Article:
Monday, July 6, 2009

Overcoming Summer Freelance Writing Hurdles

Reading Sharon Hurley Hall's recent post made me feel a little better about neglecting my blog this summer. Not that that's a good thing, because it certainly isn't; but truth be told I am desperately seeking balance between operating my business and family obligations this summer.

Working on the run

My three older kids are all taking classes to prepare them them for the next grade this year. This involves a whole lot of riding up and down the highway from sun up to sun down. As a freelancer this isn't such a bad thing for business since I can easily work in remote locations (e.g. the doctor's office, the car, the park, the yard, etc.) on my trusty Neo Dana; but since I'm being stretched a little further than usual for the next month and a half, something's got to give and unfortunately it's been this blog.

A freelancer is NOT an employee

I recently found myself explaining to a client who has grown used to seeing me show up as "available" on Skype during his regular office hours that yes, I am still working this summer, but no, I am not always sitting at the computer. He seemed concerned over this, despite the fact that his projects are still being turned in on time and that he can easily reach me by phone or email with no problems.

Without being rude I gently reminded him that I'm not an employee, I'm a freelancer. That means if a client gives me a project, it will most certainly get done whether I work on it from nine to five or stay up all night. Same as always.

Relief is on the way

Thankfully, City of Atlanta schools begin August 10th so my schedule will be "back to normal" before I know it - whatever that means. I'm curious to know how other freelance writing parents maintain their sanity during the summer months. Do you make any special adjustments to your working schedule?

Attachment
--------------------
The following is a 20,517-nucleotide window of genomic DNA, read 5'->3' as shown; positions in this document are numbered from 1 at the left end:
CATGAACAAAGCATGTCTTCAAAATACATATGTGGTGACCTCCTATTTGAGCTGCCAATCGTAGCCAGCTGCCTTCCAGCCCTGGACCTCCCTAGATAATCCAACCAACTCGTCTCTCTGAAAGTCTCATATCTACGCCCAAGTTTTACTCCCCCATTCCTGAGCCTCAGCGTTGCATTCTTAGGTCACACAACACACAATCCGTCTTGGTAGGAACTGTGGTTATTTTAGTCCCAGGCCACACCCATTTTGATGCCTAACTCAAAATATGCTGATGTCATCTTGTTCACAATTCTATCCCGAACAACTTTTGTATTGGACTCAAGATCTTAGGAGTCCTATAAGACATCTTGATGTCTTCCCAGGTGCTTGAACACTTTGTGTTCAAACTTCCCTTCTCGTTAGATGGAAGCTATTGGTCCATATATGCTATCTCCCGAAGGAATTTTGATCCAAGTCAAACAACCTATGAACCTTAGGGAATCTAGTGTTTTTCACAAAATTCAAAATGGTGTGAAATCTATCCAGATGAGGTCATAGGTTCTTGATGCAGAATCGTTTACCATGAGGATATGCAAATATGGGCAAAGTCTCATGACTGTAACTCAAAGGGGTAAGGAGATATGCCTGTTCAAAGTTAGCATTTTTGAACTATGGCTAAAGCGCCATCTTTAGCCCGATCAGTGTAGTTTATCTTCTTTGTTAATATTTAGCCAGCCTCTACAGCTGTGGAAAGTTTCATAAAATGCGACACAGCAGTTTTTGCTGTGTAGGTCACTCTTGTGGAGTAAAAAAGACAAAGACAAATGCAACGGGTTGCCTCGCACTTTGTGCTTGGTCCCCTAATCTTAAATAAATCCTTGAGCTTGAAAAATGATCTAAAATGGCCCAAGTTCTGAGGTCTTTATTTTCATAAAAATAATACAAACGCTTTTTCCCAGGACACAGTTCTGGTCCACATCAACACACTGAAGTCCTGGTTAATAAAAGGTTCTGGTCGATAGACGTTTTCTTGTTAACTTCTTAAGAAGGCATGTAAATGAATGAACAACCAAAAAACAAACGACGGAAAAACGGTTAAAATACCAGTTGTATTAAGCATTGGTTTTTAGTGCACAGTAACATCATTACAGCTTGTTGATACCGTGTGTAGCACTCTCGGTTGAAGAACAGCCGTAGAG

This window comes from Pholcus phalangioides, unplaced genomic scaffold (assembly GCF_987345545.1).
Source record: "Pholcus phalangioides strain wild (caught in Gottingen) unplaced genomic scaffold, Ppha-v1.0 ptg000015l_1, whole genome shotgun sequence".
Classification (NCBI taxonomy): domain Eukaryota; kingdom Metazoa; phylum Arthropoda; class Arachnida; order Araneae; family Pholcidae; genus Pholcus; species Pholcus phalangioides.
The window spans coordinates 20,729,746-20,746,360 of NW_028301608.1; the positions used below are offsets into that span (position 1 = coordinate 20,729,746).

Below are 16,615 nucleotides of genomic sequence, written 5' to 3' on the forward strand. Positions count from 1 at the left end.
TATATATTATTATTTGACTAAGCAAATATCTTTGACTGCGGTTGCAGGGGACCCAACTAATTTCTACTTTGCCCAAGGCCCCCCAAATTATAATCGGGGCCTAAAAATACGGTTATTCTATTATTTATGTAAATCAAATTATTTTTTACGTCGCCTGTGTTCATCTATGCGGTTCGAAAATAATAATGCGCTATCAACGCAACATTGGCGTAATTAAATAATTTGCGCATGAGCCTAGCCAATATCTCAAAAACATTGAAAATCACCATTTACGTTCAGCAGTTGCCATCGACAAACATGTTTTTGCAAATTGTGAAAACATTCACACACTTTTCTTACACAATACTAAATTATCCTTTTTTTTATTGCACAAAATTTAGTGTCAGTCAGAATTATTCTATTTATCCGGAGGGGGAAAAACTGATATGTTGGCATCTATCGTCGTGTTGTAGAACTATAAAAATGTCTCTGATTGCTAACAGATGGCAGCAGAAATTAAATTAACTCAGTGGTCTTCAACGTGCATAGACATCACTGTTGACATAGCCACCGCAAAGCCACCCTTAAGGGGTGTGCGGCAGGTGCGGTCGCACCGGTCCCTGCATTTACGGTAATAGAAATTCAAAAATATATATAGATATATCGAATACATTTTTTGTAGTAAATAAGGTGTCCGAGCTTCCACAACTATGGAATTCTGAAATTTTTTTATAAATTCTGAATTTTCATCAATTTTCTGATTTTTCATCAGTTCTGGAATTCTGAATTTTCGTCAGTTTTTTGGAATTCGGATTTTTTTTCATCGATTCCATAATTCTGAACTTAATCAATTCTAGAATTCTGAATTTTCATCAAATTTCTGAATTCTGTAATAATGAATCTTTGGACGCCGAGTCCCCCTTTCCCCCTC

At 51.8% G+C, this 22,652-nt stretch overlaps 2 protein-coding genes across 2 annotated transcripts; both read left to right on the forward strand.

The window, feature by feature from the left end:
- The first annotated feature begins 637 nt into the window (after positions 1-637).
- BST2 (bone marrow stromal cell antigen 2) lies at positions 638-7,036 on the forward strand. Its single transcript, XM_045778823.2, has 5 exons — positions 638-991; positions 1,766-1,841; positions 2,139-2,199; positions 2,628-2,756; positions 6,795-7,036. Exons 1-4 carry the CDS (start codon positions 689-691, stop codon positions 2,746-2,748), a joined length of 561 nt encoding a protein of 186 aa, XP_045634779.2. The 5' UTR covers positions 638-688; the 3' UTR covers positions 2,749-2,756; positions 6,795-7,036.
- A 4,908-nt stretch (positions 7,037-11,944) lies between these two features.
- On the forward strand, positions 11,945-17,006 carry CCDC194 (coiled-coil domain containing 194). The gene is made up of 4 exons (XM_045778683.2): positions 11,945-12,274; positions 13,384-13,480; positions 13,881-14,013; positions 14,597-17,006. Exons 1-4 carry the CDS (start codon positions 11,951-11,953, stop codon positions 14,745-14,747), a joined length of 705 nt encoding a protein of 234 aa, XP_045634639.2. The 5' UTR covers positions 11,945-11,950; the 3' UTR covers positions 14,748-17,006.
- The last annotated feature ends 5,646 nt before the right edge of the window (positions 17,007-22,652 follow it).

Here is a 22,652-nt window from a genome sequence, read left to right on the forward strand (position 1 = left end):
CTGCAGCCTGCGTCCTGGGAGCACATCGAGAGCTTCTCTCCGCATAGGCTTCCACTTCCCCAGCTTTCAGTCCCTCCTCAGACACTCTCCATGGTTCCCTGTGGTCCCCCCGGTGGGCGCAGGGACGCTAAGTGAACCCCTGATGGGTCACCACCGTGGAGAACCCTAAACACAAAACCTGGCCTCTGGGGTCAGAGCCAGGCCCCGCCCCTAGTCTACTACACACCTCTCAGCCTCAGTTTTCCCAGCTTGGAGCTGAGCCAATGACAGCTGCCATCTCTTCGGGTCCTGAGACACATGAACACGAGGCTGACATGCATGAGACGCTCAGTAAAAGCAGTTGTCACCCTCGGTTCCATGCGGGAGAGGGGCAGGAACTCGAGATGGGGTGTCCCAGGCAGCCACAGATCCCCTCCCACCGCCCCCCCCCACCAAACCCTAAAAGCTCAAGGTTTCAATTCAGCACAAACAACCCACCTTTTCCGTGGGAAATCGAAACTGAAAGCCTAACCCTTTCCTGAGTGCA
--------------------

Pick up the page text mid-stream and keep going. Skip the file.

Lori said...

It's the illusion a lot of clients harbor, Kimberly. I had one woman go ape when I didn't have an AIM account (I do, but it was clear at that point giving it to her would be a tragic mistake). She tried hunting me down during my daughter's graduation party - I told her five days prior I wouldn't be around, but she figured since SHE was working, I should be, too.

Had another client who expected I'd be working through Labor Day weekend and was shocked when I said I wouldn't be. What? NOT be at her beck-and-call? That's right - I'm paid to freelance, not be your substitute staffer.

Admin said...

Yes! I hear a lot of freelancers deal with this very same issue. I'm like you Lori; I see lots of freelancers including their Skype, AIM and other IM handles in their signature, but it seems like a recipe for trouble to me.

Sharon Hurley Hall said...

I think it's really important to set limits on your availability. I have no problem saying I'm not available (and sometimes it's good for clients to know that there are other demands on your time).

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